FROM the congressional chutzpah department: Democrats say Republicans will balloon the deficit by repealing the new trillion-dollar federal health care program.
There's nothing wrong with your eyes: Dems claim that retracting Obamacare, which will spend about $1 trillion over the next decade, will add $230 billion to the deficit between by 2021. They cite a Congressional Budget Office analysis, but it's an inside-the-Beltway shell game. Watch closely.
First, savings credited to Obamacare are based on data given to CBO numbers crunchers by the program's proponents. CBO can only run estimates with the data it receives. Garbage in, garbage out.
Only if you believe Obamacare is going to save money — as it adds 32 million people to the insurance rolls — would repealing the program increase the deficit.
The idea that Obamacare will save money is crazy. Writing for National Review Online, former CBO Director Douglas Holtz-Eakin noted that in tasking CBO to project Obamacare's price tag, proponents omitted $115 billion in implementation costs, counted $70 billion in premiums for long-term care insurance while ignoring the benefits it will pay out, and pretended that more than $450 billion in reimbursement cuts to Medicare providers will occur when everyone in Washington knows they won't.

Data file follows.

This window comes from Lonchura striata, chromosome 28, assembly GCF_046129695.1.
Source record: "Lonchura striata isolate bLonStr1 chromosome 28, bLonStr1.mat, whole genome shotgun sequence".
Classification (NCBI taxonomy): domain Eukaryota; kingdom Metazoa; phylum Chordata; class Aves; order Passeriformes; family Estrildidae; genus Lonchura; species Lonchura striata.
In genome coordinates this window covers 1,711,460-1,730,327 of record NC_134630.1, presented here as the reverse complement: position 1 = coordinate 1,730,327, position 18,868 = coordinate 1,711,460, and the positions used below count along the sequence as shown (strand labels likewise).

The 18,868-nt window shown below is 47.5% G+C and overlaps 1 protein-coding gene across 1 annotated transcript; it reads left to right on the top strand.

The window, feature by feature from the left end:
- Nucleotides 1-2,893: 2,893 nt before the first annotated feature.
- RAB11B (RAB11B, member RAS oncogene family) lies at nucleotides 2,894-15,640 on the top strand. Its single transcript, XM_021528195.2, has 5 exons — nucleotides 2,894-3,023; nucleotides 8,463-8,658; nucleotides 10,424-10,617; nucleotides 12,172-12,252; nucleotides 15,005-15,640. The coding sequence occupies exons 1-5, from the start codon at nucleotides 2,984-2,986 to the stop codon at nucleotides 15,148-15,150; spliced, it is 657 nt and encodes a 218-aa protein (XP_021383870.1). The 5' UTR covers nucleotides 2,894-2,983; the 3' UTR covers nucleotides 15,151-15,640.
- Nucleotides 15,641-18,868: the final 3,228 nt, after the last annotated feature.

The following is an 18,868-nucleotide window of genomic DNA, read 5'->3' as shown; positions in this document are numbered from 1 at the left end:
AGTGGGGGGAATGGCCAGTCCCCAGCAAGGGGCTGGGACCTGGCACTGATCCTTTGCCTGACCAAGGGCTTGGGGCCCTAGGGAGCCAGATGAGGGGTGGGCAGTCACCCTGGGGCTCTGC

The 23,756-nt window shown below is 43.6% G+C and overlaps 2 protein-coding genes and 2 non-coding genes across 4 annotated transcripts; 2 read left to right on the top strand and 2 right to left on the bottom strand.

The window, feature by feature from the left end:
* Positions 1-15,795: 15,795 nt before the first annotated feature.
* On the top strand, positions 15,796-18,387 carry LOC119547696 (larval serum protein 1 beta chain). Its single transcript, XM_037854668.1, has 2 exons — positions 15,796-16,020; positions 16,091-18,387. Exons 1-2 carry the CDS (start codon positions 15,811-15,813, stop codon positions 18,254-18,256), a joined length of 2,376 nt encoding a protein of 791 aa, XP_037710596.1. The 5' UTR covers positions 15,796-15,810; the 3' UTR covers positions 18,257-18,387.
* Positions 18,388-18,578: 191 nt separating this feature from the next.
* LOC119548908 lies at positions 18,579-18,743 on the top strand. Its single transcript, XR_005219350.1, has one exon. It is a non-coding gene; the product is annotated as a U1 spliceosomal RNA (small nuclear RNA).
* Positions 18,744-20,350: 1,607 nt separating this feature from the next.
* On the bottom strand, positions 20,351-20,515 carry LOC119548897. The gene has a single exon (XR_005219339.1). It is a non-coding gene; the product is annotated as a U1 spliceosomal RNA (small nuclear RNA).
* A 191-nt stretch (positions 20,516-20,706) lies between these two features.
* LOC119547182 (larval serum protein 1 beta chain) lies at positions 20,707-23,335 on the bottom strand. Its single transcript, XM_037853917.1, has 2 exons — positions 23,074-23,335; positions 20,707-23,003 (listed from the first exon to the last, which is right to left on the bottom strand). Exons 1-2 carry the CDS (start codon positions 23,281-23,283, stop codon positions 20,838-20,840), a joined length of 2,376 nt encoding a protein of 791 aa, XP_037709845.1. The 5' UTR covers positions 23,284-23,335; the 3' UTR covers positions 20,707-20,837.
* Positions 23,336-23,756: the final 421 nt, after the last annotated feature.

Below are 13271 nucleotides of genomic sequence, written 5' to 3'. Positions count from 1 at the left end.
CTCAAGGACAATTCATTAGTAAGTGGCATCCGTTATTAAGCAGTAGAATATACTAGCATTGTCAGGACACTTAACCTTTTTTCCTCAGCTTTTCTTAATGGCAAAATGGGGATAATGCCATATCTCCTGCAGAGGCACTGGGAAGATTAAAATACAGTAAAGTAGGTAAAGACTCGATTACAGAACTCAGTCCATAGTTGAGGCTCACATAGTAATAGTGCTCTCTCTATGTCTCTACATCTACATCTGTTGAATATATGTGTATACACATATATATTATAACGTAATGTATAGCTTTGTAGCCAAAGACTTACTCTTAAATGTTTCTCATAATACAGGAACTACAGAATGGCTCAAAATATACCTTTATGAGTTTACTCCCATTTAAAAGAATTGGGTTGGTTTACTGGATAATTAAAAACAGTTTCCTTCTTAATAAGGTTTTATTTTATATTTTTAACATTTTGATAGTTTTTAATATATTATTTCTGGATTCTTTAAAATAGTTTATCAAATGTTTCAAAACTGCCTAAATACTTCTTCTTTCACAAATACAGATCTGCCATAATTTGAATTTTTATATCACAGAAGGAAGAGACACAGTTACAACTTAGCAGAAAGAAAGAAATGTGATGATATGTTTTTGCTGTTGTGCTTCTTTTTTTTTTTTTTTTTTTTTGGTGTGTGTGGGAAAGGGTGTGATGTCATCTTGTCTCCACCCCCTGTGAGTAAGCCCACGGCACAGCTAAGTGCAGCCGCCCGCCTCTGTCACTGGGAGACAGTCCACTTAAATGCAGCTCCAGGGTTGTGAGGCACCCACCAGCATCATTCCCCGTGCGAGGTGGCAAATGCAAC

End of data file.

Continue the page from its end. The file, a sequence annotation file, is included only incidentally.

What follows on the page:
Only through such budgetary gimmicks does Obamacare look like it would save money. “What they have is a piece of paper … they manipulated to say this thing reduces the deficit,” Rep. Paul Ryan, R-Wis., and the new Budget Committee chairman, told radio host Mark Levin recently. “I will eat my tie if that is the outcome of this law.”
Ryan's tie is safe. The Republican House is headed for a successful vote to repeal Obamacare. And even if Democrats block repeal in the Senate or if President Obama vetoes it, no program this unpopular figures to last long.
Even if Obamacare somehow survived, all the costs “hidden” by Democrats to gain a favorable analysis from CBO eventually will surface. They simply must.
Medicare providers will have to be fairly paid or they'll abandon those patients. Benefits under long-term care insurance will be claimed. Projected revenues from a tax on high-end health care, the kind some unions offer their members, are unlikely to be realized because the unions won't stand for it.
Democrats' attempts to tar Republicans as budget busters for trying to repeal this behemoth are silly, disingenuous. But then, Obamacare rumbled through Congress, over bipartisan opposition, with considerable help from sleight-of-hand.
If taxpayers get the feeling they have to parse every word that comes from Obamacare's defenders, they're right.